On 18th October 2008 at St Mary’s Stadium, Southampton Football Club faced Watford in the Football League Championship. Languishing in 20th place, the Saints were in desperate need of a win to lift them away from the nether regions of the table. Their 27-year stay in the top flight of English football had only just come to an end four seasons previously, and the prospect of relegation to the third tier for the first time in fifty years was unthinkable.
As it happened, Watford won by a comfortable 3-0 margin on that autumnal Saturday afternoon, with two penalty misses for the Saints compounding their misery.
“It is all about confidence,” said then-Southampton manager Jan Poortvliet in the aftermath of the game.
“We have to pick ourselves up, learn from this and go on to the next game.”
The Dutchman’s optimism proved to be unfounded. The Saints would go on to reach no higher than 19th in the table, and after they were deducted 10 points for going into administration on 23rd April 2009 – a consequence of financial difficulties that had dogged the club for a number of seasons – relegation to League One was confirmed, the absolute nadir of the darkest period in Southampton’s history.
Even at the beginning of this season non-believers had them mid-standard, but fast forward to this past weekend and the Saints again found themselves playing in front of their loyal supporters at St Mary’s. The visitors were Sunderland, but this was no League One tie, nor a Championship fixture for that matter. Southampton – managed this time by another Dutchman in the form of Ronald Koeman, a two-time European Cup winner and one of the finest defenders of his generation – were going into the game in 3rd place in the Premier League.
As the referee’s whistle blew for full time, with daylight beginning to fade over the South Coast, the scoreline read: Southampton 8-0 Sunderland. This was not only one of the Saints’ highest-ever recorded wins; it was also one of the greatest and most complete team performances ever witnessed in the Premier League.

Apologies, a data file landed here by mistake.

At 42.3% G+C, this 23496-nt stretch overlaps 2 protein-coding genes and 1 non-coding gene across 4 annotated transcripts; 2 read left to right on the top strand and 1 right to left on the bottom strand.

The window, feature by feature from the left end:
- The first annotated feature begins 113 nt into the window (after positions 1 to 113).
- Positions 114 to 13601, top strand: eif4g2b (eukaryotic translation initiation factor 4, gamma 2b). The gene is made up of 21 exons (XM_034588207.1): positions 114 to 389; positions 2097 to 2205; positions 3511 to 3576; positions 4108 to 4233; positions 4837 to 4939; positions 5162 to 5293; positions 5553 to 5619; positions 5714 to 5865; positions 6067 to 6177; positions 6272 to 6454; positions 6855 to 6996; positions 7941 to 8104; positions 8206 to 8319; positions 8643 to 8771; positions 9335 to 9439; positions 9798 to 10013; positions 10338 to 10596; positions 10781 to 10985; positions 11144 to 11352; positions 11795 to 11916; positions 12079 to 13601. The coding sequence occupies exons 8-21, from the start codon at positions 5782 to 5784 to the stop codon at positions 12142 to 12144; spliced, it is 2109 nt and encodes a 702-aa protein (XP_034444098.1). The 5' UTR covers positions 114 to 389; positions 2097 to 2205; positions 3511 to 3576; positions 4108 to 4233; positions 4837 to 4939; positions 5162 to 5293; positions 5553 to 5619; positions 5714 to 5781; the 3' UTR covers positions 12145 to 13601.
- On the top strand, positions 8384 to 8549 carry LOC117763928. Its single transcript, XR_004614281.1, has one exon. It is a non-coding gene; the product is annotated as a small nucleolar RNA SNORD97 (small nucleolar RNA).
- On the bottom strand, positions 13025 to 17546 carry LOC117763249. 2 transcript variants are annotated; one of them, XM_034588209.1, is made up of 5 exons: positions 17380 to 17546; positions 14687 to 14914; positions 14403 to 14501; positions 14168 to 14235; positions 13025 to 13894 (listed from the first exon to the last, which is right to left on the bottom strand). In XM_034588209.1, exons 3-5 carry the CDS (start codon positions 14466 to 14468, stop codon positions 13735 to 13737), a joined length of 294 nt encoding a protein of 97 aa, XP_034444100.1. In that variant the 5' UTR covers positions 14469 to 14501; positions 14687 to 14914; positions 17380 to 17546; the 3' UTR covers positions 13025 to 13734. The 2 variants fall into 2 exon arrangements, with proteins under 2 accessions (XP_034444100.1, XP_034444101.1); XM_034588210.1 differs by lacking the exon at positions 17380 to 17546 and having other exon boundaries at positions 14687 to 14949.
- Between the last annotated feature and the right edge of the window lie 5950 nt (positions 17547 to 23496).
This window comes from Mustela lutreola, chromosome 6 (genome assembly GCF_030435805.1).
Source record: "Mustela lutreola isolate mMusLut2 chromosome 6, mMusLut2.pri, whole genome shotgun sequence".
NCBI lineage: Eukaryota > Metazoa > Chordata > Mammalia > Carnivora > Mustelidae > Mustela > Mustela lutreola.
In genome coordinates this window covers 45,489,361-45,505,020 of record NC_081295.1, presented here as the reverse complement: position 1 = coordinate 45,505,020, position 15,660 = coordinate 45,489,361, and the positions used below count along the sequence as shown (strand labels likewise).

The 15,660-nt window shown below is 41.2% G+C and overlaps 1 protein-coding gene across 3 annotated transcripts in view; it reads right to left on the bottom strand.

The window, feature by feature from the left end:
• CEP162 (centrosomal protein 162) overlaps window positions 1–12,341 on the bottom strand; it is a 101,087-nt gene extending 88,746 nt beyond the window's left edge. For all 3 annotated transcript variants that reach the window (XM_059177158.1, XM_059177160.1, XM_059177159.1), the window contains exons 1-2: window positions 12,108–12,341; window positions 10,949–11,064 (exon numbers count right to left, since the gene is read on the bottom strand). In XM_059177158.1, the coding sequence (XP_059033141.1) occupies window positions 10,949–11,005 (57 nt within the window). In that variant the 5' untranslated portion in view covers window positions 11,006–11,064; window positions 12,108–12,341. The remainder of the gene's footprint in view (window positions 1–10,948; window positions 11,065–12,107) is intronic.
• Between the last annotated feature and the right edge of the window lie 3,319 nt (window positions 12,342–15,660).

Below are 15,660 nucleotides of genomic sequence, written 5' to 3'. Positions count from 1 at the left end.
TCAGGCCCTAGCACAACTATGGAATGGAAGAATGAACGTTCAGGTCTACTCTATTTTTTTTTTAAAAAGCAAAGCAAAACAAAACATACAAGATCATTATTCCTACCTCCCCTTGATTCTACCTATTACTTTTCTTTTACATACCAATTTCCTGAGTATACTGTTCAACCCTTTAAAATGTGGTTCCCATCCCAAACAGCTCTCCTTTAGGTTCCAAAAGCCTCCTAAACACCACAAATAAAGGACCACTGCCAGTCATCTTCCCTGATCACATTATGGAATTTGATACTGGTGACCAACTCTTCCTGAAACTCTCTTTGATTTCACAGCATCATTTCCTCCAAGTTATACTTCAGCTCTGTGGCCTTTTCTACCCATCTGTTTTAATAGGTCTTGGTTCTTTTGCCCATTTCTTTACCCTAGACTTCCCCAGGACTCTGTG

After the nadir of relegation to League One, the total and utter annihilation of Sunderland represented the zenith of Southampton’s glorious renaissance. In just five years, the club had gone from playing the likes of Hartlepool United, Oldham Athletic and Exeter City in League One to becoming one of the most lauded and talked about teams in the most popular league on the planet.
For the duration of those 90 unforgettable minutes on Saturday, the innocent, child-like joy of the Southampton players as they shed their labels as multi-million pound professionals and showed why they fell in love with the game in the first place, the red-headed serenity of Koeman as he basked from his dugout in the glory of his team transforming the sport into a perfect, pure art form, and the overwhelmingly majestic sense of happiness emanating from the men, women and children filling the home stands symbolised the attainment of football for football’s sake, of playing the sport as a means of providing the greatest amount of entertainment to the greatest amount of people – the one overriding purpose of the game.
It is for this reason that the rise of Southampton Football Club – epitomised by the perfection achieved over the weekend – is the best thing to have happened not only in the Premier League, but in the whole of English football since the advent of the modern game.
The Saints’ triumphant and rapid success has shown that football does not always have to be a slave to money. Their investment and belief in talented young players through their academy – reflected in the high turnout of graduates in the first team – helped them overcome the pain of administration, and their commendable refusal to surrender to the conventional credence that it is only by spending money that a club can develop and achieve greater success remains steadfast to this day.
Despite receiving in excess of £90 million over the summer for a number of their best players, the Saints ended the transfer window with a net positive balance of £30 million. Instead of blowing the whole sum on expensive signings à la Manchester City, Chelsea and most other cash-rich football clubs, their expenditure was relatively modest, with their two major signings of Dusan Tadic and Graziano Pelle costing a combined £20 million.
Southampton’s summer windfall has not hindered the chances of its homegrown players, either. Nathaniel Clyne, Jack Cork and James Ward-Prowse remain highly valued members of the team – just as Adam Lallana and Calum Chambers were before their departures – which is further evidence of the club’s firm commitment to its youth setup.
As for Tadic and Pelle, their arrivals in English football provoked little attention due to their relatively obscure reputations and unremarkable transfer fees, yet the way in which the pair have taken the league by storm – including scoring against Sunderland – highlights Southampton’s preference for players who buy into the hardworking, collective ethos of the club over those who come with expensive price tags, copious hype, yet a desire for individual rather than team glory.
Southampton’s Saturday afternoon masterpiece encompassed the very best and most virtuous aspects of football. That day, the Saints made the game beautiful. In truth, they were the only team who could have done so.